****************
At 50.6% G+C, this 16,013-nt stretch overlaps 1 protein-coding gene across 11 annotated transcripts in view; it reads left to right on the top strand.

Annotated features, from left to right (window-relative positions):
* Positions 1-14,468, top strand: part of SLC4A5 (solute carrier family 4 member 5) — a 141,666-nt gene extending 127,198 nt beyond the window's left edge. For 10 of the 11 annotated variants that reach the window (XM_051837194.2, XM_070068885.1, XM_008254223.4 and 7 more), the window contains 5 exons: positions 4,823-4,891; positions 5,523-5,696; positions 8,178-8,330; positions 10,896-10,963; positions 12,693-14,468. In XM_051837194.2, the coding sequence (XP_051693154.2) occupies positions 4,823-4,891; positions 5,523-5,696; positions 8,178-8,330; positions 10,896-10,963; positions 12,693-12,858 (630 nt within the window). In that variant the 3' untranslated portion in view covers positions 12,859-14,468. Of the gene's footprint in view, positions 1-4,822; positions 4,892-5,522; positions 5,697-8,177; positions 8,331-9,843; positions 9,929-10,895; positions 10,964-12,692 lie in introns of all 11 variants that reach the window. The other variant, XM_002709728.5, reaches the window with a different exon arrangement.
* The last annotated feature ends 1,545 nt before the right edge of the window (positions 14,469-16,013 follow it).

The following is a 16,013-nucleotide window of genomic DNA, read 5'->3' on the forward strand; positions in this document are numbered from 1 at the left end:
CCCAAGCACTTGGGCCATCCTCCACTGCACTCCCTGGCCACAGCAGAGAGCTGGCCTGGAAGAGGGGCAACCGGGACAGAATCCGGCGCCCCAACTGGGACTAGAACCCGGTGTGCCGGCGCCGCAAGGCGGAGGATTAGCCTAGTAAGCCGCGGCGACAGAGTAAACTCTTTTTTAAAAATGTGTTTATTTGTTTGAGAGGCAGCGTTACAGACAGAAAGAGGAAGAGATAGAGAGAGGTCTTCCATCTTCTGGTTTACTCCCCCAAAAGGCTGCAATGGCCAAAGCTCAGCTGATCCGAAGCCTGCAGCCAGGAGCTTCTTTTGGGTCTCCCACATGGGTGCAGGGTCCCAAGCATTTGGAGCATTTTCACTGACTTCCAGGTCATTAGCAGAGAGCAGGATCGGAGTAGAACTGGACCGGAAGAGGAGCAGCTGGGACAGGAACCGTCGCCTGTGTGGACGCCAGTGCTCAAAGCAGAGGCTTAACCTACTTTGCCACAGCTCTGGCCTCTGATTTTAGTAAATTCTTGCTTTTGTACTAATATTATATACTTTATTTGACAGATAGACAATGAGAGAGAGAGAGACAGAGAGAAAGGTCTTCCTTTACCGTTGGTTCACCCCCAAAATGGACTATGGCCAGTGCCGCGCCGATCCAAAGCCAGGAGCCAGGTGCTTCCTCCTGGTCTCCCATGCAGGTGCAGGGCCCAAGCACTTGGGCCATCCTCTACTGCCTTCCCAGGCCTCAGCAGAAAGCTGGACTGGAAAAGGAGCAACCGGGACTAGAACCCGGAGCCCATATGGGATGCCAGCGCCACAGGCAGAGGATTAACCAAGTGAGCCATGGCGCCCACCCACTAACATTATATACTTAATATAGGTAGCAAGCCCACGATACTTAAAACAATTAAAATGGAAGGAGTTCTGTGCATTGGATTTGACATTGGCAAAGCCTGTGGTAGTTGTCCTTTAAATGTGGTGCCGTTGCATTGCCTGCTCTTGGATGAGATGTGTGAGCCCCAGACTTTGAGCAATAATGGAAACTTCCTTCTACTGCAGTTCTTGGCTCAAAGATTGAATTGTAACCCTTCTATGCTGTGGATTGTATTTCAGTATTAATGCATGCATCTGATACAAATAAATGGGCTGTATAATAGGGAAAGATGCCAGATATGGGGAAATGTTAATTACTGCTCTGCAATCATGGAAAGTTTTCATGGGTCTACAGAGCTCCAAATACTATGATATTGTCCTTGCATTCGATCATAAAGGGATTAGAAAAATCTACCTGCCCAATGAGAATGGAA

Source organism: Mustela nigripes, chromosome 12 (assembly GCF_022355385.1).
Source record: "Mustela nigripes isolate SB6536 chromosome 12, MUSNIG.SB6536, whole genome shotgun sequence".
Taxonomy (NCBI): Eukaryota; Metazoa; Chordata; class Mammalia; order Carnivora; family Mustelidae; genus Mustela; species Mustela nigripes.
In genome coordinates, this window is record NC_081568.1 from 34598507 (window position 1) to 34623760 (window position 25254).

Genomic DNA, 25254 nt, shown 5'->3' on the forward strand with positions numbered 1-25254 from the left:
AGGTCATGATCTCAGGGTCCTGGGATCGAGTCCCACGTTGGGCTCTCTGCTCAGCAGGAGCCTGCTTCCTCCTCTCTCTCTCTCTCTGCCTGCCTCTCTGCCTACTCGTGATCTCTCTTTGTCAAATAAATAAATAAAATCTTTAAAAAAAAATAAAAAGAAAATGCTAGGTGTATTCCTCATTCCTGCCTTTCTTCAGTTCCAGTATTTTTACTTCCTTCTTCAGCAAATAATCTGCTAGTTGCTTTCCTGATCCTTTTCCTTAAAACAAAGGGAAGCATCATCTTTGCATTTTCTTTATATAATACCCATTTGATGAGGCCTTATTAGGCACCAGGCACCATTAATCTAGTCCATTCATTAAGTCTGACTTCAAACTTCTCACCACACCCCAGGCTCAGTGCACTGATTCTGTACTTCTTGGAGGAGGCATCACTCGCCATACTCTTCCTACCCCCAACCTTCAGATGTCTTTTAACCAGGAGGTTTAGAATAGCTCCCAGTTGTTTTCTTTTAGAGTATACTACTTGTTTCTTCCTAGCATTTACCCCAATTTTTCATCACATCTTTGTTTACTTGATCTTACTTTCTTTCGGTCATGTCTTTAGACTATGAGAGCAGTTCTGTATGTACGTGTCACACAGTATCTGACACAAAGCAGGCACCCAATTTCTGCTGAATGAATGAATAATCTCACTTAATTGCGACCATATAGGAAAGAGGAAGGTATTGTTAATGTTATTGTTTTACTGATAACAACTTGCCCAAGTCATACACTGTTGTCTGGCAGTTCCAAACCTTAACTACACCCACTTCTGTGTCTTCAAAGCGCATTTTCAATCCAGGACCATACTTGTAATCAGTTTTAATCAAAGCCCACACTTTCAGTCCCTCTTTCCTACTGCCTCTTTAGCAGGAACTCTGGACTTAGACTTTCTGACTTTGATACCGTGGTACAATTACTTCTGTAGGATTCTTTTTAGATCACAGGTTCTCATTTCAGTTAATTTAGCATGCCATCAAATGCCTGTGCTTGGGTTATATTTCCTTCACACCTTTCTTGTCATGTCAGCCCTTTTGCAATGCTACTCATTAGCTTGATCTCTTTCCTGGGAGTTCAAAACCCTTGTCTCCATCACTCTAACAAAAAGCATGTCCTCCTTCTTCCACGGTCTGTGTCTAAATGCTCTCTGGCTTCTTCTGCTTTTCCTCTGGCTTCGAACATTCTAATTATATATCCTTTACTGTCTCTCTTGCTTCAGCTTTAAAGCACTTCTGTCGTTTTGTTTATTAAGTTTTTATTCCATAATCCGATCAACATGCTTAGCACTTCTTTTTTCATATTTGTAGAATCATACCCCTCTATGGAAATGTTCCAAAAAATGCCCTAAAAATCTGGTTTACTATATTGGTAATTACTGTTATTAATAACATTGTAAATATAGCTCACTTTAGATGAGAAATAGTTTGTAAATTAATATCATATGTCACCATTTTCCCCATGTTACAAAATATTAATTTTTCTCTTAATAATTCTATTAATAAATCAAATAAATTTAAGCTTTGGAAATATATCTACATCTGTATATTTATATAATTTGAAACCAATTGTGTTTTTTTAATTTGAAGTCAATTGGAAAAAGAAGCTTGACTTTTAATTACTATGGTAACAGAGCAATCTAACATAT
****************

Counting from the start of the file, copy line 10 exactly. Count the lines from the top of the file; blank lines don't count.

In genome coordinates, this window is record NC_081568.1 from 34598507 (window position 1) to 34623760 (window position 25254).